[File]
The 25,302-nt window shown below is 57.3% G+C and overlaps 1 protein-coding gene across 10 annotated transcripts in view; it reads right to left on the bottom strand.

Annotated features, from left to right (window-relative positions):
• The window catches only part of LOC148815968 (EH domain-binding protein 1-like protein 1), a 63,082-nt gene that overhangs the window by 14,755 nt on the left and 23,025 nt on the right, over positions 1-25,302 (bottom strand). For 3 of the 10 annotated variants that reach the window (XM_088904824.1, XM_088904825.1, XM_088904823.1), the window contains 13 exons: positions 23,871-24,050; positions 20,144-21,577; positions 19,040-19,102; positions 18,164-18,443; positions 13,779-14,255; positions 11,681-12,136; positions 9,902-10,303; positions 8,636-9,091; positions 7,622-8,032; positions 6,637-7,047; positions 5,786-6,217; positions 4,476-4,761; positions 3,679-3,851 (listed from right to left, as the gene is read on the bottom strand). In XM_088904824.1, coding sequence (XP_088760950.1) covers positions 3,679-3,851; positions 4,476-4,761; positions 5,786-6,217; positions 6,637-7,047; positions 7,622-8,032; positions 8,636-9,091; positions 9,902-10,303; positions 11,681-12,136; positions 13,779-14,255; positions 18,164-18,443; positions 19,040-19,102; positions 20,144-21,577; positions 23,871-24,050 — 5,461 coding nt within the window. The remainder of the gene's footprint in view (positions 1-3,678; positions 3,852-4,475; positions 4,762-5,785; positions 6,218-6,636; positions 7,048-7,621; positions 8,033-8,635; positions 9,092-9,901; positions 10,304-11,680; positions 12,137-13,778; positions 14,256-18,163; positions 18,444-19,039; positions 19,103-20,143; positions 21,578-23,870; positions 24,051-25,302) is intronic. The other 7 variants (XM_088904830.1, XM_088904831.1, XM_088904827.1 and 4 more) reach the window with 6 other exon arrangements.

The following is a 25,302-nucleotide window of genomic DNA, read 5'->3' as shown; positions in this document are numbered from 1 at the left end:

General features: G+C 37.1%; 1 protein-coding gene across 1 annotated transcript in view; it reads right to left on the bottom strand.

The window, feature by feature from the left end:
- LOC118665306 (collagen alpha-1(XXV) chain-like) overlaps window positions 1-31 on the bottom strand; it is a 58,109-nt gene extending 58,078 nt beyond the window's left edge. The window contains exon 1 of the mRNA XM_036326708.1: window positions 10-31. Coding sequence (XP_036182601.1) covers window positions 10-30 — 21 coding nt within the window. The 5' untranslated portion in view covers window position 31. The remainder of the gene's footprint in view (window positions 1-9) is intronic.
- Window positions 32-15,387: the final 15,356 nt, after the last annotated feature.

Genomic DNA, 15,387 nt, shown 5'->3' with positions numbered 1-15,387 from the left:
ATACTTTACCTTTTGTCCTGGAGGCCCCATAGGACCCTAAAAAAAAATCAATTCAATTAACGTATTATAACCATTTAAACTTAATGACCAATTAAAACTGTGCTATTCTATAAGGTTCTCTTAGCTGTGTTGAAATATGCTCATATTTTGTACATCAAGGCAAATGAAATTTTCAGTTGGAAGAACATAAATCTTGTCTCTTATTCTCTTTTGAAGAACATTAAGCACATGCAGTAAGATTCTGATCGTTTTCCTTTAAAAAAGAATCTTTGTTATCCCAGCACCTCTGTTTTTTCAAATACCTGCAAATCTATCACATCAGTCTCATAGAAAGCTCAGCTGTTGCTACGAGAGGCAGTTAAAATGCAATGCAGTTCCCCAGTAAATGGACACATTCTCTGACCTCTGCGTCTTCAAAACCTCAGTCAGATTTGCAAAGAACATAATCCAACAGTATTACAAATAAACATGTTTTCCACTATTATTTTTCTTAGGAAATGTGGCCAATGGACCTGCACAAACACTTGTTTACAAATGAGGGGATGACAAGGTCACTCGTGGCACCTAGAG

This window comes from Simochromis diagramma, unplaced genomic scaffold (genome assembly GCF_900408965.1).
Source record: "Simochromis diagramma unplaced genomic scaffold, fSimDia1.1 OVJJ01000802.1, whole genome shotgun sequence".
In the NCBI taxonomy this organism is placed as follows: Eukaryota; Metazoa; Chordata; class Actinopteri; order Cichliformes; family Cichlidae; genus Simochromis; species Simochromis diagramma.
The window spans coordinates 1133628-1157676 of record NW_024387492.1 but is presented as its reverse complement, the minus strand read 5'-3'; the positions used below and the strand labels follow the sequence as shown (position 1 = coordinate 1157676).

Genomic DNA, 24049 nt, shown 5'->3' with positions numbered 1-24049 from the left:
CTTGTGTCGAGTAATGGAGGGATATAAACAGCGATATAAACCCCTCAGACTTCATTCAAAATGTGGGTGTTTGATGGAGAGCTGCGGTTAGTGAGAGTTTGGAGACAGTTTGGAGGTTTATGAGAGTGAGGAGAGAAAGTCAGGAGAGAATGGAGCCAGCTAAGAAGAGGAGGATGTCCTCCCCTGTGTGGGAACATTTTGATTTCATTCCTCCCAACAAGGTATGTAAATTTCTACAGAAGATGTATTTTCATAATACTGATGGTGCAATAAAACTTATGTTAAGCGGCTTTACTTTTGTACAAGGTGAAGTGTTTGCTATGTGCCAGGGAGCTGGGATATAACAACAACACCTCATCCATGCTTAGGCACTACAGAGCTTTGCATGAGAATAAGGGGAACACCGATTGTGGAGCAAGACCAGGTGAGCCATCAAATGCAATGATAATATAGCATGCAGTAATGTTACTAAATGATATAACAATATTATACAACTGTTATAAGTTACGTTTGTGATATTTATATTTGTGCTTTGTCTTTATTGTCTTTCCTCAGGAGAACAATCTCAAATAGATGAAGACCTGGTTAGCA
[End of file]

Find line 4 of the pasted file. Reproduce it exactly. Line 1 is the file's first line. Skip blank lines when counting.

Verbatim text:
The following is a 25,302-nucleotide window of genomic DNA, read 5'->3' as shown; positions in this document are numbered from 1 at the left end: